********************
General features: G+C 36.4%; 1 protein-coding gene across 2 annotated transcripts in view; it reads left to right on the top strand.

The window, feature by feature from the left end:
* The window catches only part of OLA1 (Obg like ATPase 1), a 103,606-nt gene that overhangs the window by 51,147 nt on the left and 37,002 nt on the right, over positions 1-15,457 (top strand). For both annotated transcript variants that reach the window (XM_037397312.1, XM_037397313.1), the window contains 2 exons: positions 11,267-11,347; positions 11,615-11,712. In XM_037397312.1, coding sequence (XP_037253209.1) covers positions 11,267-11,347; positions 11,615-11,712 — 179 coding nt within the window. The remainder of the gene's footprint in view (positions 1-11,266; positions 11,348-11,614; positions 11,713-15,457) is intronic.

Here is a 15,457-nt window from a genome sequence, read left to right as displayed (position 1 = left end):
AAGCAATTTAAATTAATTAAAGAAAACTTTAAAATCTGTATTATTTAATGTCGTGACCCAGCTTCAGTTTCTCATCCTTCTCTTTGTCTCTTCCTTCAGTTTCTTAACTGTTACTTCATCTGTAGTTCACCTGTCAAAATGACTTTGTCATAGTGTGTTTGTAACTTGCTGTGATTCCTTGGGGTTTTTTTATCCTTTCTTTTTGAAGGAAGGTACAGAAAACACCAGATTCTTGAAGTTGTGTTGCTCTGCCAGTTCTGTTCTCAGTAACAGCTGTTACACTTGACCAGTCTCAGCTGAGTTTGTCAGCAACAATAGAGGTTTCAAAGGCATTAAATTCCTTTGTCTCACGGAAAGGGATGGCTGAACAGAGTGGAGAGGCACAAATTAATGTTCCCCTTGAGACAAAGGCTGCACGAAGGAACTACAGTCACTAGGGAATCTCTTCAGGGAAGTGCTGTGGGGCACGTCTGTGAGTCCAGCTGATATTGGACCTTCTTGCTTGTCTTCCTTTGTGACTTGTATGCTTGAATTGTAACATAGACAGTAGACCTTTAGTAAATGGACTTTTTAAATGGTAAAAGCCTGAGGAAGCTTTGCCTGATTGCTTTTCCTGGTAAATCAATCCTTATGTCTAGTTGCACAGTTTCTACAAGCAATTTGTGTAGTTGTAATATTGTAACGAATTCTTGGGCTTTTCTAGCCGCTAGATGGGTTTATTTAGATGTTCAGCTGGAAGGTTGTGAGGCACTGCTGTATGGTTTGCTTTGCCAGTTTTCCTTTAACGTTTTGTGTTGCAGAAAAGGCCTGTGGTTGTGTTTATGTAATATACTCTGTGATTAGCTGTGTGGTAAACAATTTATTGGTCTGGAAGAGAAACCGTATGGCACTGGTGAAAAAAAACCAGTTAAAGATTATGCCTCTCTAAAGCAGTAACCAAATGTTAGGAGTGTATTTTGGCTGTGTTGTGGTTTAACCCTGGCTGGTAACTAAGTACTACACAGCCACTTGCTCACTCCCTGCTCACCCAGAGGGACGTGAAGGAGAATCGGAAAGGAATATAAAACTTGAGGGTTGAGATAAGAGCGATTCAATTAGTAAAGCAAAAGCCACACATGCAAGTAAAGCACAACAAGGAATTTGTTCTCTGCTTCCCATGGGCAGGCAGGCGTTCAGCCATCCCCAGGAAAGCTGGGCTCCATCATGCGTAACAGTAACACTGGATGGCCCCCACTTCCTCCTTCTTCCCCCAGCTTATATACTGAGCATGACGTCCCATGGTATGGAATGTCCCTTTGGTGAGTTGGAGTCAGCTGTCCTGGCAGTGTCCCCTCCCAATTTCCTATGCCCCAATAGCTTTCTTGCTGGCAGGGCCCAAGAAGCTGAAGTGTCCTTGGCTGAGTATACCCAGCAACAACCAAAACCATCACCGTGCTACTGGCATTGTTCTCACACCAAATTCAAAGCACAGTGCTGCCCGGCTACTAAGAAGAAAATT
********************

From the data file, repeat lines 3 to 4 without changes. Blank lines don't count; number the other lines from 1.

* The window catches only part of OLA1 (Obg like ATPase 1), a 103,606-nt gene that overhangs the window by 51,147 nt on the left and 37,002 nt on the right, over positions 1-15,457 (top strand). For both annotated transcript variants that reach the window (XM_037397312.1, XM_037397313.1), the window contains 2 exons: positions 11,267-11,347; positions 11,615-11,712. In XM_037397312.1, coding sequence (XP_037253209.1) covers positions 11,267-11,347; positions 11,615-11,712 — 179 coding nt within the window. The remainder of the gene's footprint in view (positions 1-11,266; positions 11,348-11,614; positions 11,713-15,457) is intronic.

Here is a 15,457-nt window from a genome sequence, read left to right as displayed (position 1 = left end):